Titling is a bit primitive, in that all you can do is effectively overlay one line (or a preset line layout) of text and choose colour and font, I couldn't see how to adjust text/font size.


With a title overlaid on some arty water footage, I'm now adding some instrumental music. There's a 'Fade' option, bottom right, with triangular handles (not shown) to set the timing of when the fades happen - the solid yellow handles are for overall trimming and moving of where the sound lives in the timeline.


Adding photos is slightly awkward for my purposes in that the 'Ken Burns' effect (zooming and panning to add life to an image) is only available for photos in the timeline. Whereas what I like doing is having example photos (and videos) as 'cutaways' while the audio from the main footage continues underneath. Which means that, as you saw earlier in the finished show, all my cutaways were static. This is a shame and perhaps Apple will fix this limitation in an update, but I susect they don't want to tread on the heels of 'pro' video editors like Lumia Fusion.


Another limitation - for my use - is that I wanted to have titles over each cutaway photo, explaining what it was - and you can only apply titles to complete video clips in iMovie, it seems. So, as here, I had to artificially 'split' up the relevant sections of my main footage so that each could have its own explanatory title. The splits aren't noticed by the viewer, of course, but it does make titling sequences of cutaways - as here in a phone review - a little fiddly!


When it comes time to export your movie masterpiece, this is only one tap away, plus the speed of - in this case - the iPhone 12 Pro Max and its ARM chippery means that rendering it all will be faster than on most desktop PCs and Macs. Somewhat disappointingly, there's no direct way to export straight to YouTube - but then the latter is a Google product. So you have to 'Save video' and then pick this afterwards in Google's YouTube application.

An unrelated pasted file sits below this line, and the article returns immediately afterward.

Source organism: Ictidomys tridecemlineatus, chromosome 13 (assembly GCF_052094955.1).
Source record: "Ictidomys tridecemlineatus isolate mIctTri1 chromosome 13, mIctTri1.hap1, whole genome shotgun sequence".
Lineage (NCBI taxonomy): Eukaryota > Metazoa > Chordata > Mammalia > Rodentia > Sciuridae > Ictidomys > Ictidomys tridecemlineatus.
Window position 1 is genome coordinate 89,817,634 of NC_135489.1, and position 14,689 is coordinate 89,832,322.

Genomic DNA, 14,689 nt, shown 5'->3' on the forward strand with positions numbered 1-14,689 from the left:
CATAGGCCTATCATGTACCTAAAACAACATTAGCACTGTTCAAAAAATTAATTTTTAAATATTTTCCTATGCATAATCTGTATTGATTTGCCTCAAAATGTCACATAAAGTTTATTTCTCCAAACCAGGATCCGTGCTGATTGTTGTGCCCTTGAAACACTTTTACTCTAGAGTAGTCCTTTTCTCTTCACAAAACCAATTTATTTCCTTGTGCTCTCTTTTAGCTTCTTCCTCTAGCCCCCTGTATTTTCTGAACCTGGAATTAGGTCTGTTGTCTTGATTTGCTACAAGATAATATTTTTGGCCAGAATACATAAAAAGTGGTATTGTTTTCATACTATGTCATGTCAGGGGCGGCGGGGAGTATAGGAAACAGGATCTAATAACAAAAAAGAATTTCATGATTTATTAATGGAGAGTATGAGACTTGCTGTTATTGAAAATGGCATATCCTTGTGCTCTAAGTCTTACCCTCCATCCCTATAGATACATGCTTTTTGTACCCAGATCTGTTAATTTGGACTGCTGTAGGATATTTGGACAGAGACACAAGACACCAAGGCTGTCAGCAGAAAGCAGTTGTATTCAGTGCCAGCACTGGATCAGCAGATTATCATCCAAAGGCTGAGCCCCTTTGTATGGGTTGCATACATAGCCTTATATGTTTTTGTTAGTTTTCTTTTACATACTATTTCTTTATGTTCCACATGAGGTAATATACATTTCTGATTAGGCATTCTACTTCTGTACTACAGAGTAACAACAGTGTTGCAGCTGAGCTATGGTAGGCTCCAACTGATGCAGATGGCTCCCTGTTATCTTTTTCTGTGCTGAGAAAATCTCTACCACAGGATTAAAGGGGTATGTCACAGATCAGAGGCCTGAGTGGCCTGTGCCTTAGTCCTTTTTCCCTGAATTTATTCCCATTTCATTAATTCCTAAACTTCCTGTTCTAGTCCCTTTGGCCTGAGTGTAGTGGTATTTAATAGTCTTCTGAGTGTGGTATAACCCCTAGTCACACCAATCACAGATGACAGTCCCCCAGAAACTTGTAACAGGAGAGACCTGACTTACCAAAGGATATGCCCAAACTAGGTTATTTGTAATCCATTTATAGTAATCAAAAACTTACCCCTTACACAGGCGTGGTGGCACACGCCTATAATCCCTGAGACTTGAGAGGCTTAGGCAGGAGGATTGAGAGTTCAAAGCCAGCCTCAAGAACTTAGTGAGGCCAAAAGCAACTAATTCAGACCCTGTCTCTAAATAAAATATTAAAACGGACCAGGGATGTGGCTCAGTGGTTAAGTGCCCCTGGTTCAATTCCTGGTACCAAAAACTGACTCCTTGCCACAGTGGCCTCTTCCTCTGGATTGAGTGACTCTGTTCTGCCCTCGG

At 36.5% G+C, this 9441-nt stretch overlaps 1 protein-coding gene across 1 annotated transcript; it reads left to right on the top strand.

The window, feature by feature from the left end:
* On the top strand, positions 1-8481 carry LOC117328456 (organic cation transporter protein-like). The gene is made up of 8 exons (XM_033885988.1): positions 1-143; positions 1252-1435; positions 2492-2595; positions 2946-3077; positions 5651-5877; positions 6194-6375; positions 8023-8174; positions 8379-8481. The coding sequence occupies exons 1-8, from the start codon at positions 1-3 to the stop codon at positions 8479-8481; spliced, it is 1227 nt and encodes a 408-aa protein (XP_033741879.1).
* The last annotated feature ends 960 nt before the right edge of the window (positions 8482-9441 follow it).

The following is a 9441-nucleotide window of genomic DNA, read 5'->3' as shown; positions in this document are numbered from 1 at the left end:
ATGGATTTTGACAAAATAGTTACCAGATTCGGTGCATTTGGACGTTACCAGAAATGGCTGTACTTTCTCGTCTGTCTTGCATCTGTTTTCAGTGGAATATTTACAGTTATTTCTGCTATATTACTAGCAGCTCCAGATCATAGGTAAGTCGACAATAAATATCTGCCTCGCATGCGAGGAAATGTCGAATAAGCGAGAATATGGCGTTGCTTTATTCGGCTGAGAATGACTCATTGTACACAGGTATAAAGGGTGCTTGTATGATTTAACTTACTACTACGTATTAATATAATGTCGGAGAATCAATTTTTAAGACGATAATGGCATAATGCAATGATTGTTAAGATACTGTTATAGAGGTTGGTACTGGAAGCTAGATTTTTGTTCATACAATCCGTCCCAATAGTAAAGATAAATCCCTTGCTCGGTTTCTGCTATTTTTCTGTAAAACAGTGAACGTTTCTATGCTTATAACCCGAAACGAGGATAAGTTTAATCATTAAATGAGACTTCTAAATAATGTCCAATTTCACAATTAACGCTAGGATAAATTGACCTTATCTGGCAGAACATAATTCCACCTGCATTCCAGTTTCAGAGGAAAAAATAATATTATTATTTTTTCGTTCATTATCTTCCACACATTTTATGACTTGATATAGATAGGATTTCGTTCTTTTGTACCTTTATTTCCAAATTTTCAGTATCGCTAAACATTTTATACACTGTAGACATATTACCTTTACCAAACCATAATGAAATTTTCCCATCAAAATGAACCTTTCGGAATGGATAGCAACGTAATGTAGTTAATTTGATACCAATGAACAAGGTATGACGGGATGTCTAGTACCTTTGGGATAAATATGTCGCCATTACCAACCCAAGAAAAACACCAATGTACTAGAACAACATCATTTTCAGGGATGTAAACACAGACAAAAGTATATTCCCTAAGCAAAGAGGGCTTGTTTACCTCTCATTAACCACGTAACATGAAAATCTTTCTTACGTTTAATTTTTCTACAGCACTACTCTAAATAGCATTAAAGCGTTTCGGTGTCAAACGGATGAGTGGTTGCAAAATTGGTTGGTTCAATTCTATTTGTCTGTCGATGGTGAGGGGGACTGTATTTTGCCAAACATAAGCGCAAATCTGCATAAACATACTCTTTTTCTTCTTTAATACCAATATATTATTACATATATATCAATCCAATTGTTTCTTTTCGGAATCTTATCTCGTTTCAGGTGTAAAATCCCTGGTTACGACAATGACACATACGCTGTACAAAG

I did mention earlier about wanting to create a template video project that I could add to, i.e. titles and resources and I'd start a new Phones Show from this template. You'd have thought that 'Copy' on the share menu here would do the job, but it actually... doesn't. In fact, no one seems to know what you can do with such a copy, but an iMovie expert online pointed me to the almost hidden 'Options' pane (in blue, middle of screen, above-left). The default is to save a video as shown, with choice of resolutions, but note the option to save as a whole 'Project'. 

In a very clumsy and un-Apple-like way, you have to 'Save Video' with 'Project' enabled, pick a save location, and then use '.../Import Project' on the home project menu. Which is a bit of a faff - why there isn't a long press context option to 'Copy' a project and then immediately 'Paste' it baffles me. In fact, Apple, make a 'Duplicate' function, pretty please!

So there we go. iMovie on iOS certainly didn't match what I can do on the desktop, but it got close enough to let me express myself in phone review form (embedded above). Perhaps most elegantly, the very phone that shoots the video can edit and publish - no extra hardware needed and no need to transfer files and resources around. Which I think is pretty cool, even if it's something of a make shift solution for The Phones Show.

So what about you? On any platform, have you ever edited video in any serious way? Phone, software? care to share any published URLs, e.g. on YouTube?